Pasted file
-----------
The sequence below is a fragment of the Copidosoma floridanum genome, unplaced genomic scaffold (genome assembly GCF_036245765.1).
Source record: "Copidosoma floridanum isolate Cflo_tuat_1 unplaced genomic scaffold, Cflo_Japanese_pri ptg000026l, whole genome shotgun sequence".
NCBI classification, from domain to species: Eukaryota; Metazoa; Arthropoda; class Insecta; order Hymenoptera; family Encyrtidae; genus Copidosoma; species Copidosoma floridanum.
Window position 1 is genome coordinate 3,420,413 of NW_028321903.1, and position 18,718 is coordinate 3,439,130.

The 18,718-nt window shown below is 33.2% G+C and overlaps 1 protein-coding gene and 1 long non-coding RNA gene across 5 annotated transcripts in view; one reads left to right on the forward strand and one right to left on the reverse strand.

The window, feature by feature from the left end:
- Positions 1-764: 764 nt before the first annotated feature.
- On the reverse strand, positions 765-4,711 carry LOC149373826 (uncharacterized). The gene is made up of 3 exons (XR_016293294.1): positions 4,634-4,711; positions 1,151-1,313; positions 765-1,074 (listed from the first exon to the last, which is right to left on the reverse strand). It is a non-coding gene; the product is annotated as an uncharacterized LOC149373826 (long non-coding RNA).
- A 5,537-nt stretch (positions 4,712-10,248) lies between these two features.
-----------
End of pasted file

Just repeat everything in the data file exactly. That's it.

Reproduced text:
The sequence below is a fragment of the Copidosoma floridanum genome, unplaced genomic scaffold (genome assembly GCF_036245765.1).
Source record: "Copidosoma floridanum isolate Cflo_tuat_1 unplaced genomic scaffold, Cflo_Japanese_pri ptg000026l, whole genome shotgun sequence".
NCBI classification, from domain to species: Eukaryota; Metazoa; Arthropoda; class Insecta; order Hymenoptera; family Encyrtidae; genus Copidosoma; species Copidosoma floridanum.
Window position 1 is genome coordinate 3,420,413 of NW_028321903.1, and position 18,718 is coordinate 3,439,130.

The 18,718-nt window shown below is 33.2% G+C and overlaps 1 protein-coding gene and 1 long non-coding RNA gene across 5 annotated transcripts in view; one reads left to right on the forward strand and one right to left on the reverse strand.

The window, feature by feature from the left end:
- Positions 1-764: 764 nt before the first annotated feature.
- On the reverse strand, positions 765-4,711 carry LOC149373826 (uncharacterized). The gene is made up of 3 exons (XR_016293294.1): positions 4,634-4,711; positions 1,151-1,313; positions 765-1,074 (listed from the first exon to the last, which is right to left on the reverse strand). It is a non-coding gene; the product is annotated as an uncharacterized LOC149373826 (long non-coding RNA).
- A 5,537-nt stretch (positions 4,712-10,248) lies between these two features.